If you want to climb the Statue of Liberty (and I do mean climb – there are 354 steps that you need to be able to climb unassisted) then this is one thing you really need to book well in advance.  The Statue was only re-opened on 4 July 2013 after a programme of restoration.  There’s lots of information on the US National Parks website  http://www.nps.gov/stli/index.htm and tickets are available from http://www.statueoflibertytickets.com.  You can always avoid the stairs and visit the base of the Statue, where you get a great sense of the size and perspective.  If you are too late to book, then the next best thing is to take the Staten Island ferry from the Whitehall ferry terminal to Staten Island and then do the return.  It’s free and once you get to the other side, there’s nothing around the ferry terminal to see – you need to go further into Staten Island to see anything, so best to turn around and come back.  It runs really frequently.                                                                                                                                                                    Wander around Central Park and have a coffee, lunch or an ice-cream at one of the cafes/restaurants scattered around.  It’s pretty big, and you can get a little disorientated, but here’s a top tip – all the lamp posts have the number of the street and weather it’s East or West stencilled in white at the bottom.  Once you know this, things become a lot easier.  Also looking up and seeing the huge new skinny skyscraper building (around 1000ft tall) tells you, you are facing South!  The Loeb Boat House restaurant (East 72nd St) is great (although if you go in the evening, you won’t be able to hail a taxi outside the restaurant as it’s against the bizarre taxi rules, happily the restaurant runs a shuttle that drops you at 5th Ave around 75th St, where you can get a cab!  The Tavern on the Green (West 67th St) that opened in April this year is also worth a visit with some lovely alfresco dining and drinking.  If you’re a John Lennon fan, then visit the Imagine mosaic at Strawberry Fields West 72nd St, there’s the boating lake too on the East side or you can watch the roller disco, the couples tangoing or the local New Yorkers taking their dogs for a walk (before 9.30am you’re allowed to let your dog off the leash).  Then there’s the zoo, the Wollman ice rink in the winter, cycling etc Early morning strolls are lovely, but best to avoid walking around anything other than the periphery in the dark – it just makes sense!  It’s a great place to people watch – you literally get the full spectrum of New Yorkers and tourists, but do keep an eye open for all the joggers, cyclists and horse-drawn carriages that whizz or waddle along the outer roads.  There’s lots of information at www.centralpark.com.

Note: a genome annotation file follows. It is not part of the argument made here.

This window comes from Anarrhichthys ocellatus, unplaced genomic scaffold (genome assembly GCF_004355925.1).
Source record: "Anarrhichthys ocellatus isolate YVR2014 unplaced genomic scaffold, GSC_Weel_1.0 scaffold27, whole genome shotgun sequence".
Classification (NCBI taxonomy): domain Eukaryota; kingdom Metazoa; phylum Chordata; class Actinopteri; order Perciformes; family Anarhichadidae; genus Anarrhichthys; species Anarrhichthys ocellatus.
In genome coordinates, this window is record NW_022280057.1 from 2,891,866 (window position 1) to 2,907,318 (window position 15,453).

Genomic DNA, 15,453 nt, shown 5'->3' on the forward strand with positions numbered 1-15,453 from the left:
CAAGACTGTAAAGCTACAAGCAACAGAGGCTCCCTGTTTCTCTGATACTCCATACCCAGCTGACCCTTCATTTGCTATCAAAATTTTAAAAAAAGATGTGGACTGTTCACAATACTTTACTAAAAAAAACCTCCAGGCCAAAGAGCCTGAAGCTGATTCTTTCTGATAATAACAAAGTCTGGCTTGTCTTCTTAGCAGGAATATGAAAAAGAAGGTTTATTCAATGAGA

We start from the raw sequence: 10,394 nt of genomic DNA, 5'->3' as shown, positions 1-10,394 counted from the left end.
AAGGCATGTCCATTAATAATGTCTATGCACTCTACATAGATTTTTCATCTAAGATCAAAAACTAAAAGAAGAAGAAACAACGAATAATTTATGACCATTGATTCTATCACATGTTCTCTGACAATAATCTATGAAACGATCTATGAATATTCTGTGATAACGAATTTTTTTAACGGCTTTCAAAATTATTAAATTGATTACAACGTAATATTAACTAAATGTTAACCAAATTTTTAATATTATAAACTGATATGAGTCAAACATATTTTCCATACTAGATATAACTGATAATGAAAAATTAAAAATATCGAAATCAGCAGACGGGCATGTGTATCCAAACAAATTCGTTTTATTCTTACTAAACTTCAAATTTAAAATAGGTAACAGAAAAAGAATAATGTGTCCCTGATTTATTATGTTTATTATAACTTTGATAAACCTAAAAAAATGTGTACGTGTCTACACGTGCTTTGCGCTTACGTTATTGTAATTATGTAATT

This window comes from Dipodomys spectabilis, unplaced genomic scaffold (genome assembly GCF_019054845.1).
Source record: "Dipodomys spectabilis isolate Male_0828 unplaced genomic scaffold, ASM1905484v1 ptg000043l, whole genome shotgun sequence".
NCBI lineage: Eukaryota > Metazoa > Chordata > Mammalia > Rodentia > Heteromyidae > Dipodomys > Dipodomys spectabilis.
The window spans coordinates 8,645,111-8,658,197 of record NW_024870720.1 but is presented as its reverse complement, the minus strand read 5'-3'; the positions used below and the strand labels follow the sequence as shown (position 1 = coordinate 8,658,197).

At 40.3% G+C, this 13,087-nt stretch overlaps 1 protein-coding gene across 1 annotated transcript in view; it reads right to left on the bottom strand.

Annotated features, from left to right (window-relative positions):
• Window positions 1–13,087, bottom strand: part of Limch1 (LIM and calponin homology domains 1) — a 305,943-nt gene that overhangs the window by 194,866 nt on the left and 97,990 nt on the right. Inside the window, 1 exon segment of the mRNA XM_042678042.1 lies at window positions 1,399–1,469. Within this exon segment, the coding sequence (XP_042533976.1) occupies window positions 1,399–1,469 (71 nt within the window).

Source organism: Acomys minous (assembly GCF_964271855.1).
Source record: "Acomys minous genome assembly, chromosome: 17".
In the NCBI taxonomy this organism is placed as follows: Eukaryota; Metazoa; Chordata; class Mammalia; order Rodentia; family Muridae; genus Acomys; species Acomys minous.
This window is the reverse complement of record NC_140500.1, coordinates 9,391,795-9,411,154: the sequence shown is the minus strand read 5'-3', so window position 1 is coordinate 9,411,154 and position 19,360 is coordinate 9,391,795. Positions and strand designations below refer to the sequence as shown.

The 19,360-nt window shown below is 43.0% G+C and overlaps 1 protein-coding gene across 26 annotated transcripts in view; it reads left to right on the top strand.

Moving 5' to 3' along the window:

New York - Central Park

That’s probably enough to get you started, but a few other practical hints.  Get yourself the app, opentable or sign up to www.opentable.com which is great for booking restaurants and book in advance as New Yorkers love eating out.  For tips in restaurants, the easiest thing to do is to just double the tax which will be on your bill or check.  In New York, if in doubt, tip, that includes doorman, manicurists, cabs etc.  Cabs can be just hailed on the street –

New York

they can be pretty scary as they weave their way in and out of the traffic and hit the huge potholes, but they get you there – best to wear your seatbelt.  Really unhelpfully, a huge number of them swap shifts at 4.30pm – always the time when you want a cab, so there can often be a shortage.  The subway is often the best way to get around.  Get a Metrocard that you can get for a fixed period or on a pay as you go basis, there are lots of machines at the stations and more or less helpful staff in the ticket booths.  Bring your drivers’ licence with you as that way you don’t have to carry your passport around with you and you can get the discount cards in the big stores (Macy’s and Bloomingdales).

There’s lots more – so watch this space for Webster’s next Wandering in New York…